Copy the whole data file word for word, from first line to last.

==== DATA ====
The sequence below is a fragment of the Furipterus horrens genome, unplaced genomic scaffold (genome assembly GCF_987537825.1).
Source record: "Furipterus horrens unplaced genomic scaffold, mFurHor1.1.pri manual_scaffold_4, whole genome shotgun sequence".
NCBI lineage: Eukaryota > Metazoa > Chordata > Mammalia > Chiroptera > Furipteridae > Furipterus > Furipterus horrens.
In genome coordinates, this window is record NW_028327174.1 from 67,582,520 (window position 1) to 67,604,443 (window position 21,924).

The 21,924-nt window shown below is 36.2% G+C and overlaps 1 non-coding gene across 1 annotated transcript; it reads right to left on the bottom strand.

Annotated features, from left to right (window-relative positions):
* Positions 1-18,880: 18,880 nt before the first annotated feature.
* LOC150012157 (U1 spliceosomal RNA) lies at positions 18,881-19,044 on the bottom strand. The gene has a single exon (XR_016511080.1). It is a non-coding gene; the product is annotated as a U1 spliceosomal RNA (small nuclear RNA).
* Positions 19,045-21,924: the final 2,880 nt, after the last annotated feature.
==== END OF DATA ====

The sequence below is a fragment of the Furipterus horrens genome, unplaced genomic scaffold (genome assembly GCF_987537825.1).
Source record: "Furipterus horrens unplaced genomic scaffold, mFurHor1.1.pri manual_scaffold_4, whole genome shotgun sequence".
NCBI lineage: Eukaryota > Metazoa > Chordata > Mammalia > Chiroptera > Furipteridae > Furipterus > Furipterus horrens.
In genome coordinates, this window is record NW_028327174.1 from 67,582,520 (window position 1) to 67,604,443 (window position 21,924).

The 21,924-nt window shown below is 36.2% G+C and overlaps 1 non-coding gene across 1 annotated transcript; it reads right to left on the bottom strand.

Annotated features, from left to right (window-relative positions):
* Positions 1-18,880: 18,880 nt before the first annotated feature.
* LOC150012157 (U1 spliceosomal RNA) lies at positions 18,881-19,044 on the bottom strand. The gene has a single exon (XR_016511080.1). It is a non-coding gene; the product is annotated as a U1 spliceosomal RNA (small nuclear RNA).
* Positions 19,045-21,924: the final 2,880 nt, after the last annotated feature.